The opening lines of A Tale of Two Cities also contain another contrast: one between "the spring of hope" and the "winter of despair." As November 6th approaches, it is time once more to pick a season. We need to pick wisely and we need to pick well.

First posted, with fully notes than is possible here, at

The Old Dawg Still Can Hunt

Robert L. Borosage   |   September 6, 2012    8:05 AM ET

The old dawg can still hunt. At the top of his game, gaining energy from the crowd, Bill Clinton, the "old country boy from Arkansas," tore it up last night in Charlotte. Political junkies, pundits of all stripes and Democratic activists were agog, watching the maestro at work. Fox News talking heads were reduced to muttering that maybe voters got tired and changed the channel.

Clinton set out the frame (kudos to progressive economist Jared Bernstein): the choice between "you are on your own" or "we are in this together." And then he made the case for what Obama had accomplished -- and a crushing indictment of the poisons Romney Ryan are peddling.

Clinton treats his audience as adults, willing to entertain and inform. He pays them the respect of laying out policy arguments. And then delights them with his humor, his animation, his blarney.

He made the points -- repeatedly urging Americans to "listen to this" -- that too often are ignored. That Democratic presidents produce more jobs than Republicans and that modern Republican presidents "tripled the debt" in the twelve years before Clinton took office and doubled in the eight years after he left.

He went after Republicans not simply for abandoning the middle class but for traducing the poor. Perhaps the most telling point in his speech was his explanation that Republicans would reduce Medicaid by one-third -- hurting poor kids, seniors in need of nursing homes and the disabled. The middle class had a stake in the prospects of the poor. Here he was teaching Democrats how to argue this case.

He took the Romney/Ryan mendacities -- Obama made things worse, is cutting Medicare and gutting welfare reform -- and forged them into a club to pummel them with.

But note the contrast between Clinton's address and the powerful speech by Elizabeth Warren that preceded it. Warren reprised many of the same themes about investing in our future -- but she didn't stop there. She let Americans know what the problem was: that the system was rigged against them. That rich and entrenched interests -- "Wall Street CEOs strutting in the halls of Congress" after we bailed them out -- rigged the game for their own benefit. They pushed through the tax breaks and deregulation -- much of it during the Clinton years when Goldman Sachs' Bob Rubin drove US economic policy. They cleaned up and the middle class took it on the chin. Reviving the American Dream takes more than the right policy, it requires taking back Washington and cleaning out the stables.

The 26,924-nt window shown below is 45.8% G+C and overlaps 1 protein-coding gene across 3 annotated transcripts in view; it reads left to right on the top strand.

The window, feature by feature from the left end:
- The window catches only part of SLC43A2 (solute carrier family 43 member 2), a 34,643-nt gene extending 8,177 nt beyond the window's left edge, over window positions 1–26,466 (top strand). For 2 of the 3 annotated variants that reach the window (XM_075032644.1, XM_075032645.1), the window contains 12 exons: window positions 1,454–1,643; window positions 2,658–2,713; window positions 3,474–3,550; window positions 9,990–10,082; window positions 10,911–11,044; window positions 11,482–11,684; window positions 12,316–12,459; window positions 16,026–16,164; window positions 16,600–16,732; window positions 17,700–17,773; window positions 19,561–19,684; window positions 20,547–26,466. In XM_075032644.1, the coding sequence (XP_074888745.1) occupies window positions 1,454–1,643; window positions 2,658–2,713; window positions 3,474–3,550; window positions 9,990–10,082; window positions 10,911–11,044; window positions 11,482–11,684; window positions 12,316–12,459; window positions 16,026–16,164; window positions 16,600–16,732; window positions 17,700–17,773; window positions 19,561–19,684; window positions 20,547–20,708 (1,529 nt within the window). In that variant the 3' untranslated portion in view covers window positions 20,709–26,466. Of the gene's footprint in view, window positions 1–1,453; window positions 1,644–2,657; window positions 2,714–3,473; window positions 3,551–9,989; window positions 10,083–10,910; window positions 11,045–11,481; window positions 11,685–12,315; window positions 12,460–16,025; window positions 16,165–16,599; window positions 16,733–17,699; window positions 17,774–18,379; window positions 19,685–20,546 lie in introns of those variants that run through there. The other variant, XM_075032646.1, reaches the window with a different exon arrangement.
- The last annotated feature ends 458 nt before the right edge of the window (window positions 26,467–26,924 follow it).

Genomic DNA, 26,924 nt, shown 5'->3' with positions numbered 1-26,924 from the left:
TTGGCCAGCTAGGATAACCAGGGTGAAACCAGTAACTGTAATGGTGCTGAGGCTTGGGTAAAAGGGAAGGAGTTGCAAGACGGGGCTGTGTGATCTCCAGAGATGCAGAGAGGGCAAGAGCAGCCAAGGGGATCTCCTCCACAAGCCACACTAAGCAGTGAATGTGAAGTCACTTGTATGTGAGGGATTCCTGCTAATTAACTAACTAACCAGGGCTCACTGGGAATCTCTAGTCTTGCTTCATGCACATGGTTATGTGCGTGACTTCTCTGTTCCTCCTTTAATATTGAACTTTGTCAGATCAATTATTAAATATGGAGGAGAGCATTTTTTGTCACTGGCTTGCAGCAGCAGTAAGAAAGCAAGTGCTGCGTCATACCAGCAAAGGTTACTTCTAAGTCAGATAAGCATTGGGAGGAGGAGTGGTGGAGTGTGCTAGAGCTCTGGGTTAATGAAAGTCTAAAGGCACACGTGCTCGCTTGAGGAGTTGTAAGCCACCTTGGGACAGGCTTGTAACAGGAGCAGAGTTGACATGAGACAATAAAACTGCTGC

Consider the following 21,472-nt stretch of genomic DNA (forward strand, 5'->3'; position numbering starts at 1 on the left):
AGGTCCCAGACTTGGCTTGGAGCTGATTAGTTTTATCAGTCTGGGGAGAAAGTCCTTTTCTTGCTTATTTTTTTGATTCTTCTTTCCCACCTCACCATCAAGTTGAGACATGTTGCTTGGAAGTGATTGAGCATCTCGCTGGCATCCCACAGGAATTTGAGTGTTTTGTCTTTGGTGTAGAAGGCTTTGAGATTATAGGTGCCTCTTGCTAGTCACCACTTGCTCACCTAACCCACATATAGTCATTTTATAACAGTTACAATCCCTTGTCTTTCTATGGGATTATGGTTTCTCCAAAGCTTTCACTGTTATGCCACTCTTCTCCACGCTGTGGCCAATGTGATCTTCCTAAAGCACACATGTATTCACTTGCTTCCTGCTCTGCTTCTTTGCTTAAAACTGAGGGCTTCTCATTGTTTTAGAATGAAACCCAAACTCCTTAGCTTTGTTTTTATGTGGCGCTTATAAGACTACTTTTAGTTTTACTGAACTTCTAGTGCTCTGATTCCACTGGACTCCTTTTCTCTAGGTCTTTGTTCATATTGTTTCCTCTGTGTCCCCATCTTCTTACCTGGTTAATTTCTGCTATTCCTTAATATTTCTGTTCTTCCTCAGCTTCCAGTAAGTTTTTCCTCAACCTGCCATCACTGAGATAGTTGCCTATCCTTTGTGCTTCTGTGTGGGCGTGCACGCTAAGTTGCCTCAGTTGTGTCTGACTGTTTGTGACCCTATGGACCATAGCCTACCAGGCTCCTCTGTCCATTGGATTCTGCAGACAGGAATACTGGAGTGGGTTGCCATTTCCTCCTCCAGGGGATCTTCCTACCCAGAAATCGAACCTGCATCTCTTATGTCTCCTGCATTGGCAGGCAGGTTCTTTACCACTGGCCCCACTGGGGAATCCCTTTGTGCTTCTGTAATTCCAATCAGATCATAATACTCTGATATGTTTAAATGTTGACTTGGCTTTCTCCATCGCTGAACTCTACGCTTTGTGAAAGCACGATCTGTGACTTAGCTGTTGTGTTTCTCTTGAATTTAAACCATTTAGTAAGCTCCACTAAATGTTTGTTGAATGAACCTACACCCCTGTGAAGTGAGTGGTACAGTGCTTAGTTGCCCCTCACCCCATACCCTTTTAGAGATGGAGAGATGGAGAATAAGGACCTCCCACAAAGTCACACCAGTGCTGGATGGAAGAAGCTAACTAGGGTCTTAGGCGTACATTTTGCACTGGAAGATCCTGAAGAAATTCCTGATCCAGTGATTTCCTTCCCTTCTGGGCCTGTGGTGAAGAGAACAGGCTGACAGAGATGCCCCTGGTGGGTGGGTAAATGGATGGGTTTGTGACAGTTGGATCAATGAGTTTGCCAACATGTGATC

For all of Clinton's mastery, progressives can't go back to the Clinton economy. That economy was built on the bubble. Clinton championed the deregulation of Wall Street that opened up the financial wilding that eventually drove the economy over the cliff. He pushed through the corporate trade policies -- NAFTA, China's admission to the WTO -- that contributed to our record trade deficits, the off shoring of jobs abroad, the hollowing out of American manufacture. His New Democrats argued that equal opportunity was all that mattered, not equality of outcomes. And then they helped usher in an era in which the wealthiest 1% captured most of the rewards of growth, while working families lost ground. And even last night, Clinton essentially signed Obama onto a version of the Simpson-Bowles agenda which promises debilitating cuts in domestic programs, cutbacks in Social Security, Medicare and Medicaid in return for "tax reform" that lowers rates on the top for the wealthy and corporations. That's a grand bargain even the old dawg can't sell.

Obama's challenge has always been that he had to build a new foundation for the economy. There is no return to an old economy built on bubbles and debt, on Wall Street gambling and feckless corporate trade policies. The inequality of wealth and income has translated into a money-drenched politics where the rules are rigged.

If this economy is to work for working people once more, workers have to be empowered, skewed CEO compensation deals have to be fixed, global trade imbalances must be corrected, vital investments have to be made in education and training, in children and in the sinews of a 21st economy -- from roads to cutting edge broadband to a smart grid and renewable energy. And that requires progressive tax reform that starts with raising rates on the top, not lowering them, taxing financial speculation, not unleashing it.

As Clinton showed, the case for Obama over Romney/Ryan is clear. We can't "double down on trickle down." But to rebuild the American dream, to revive the middle class, we better make certain that Elizabeth Warren and Sherrod Brown are elected to spearhead a new generation of progressive reform. And we'll need to build a powerful people's movement able to challenge the money politics that now dominate Washington.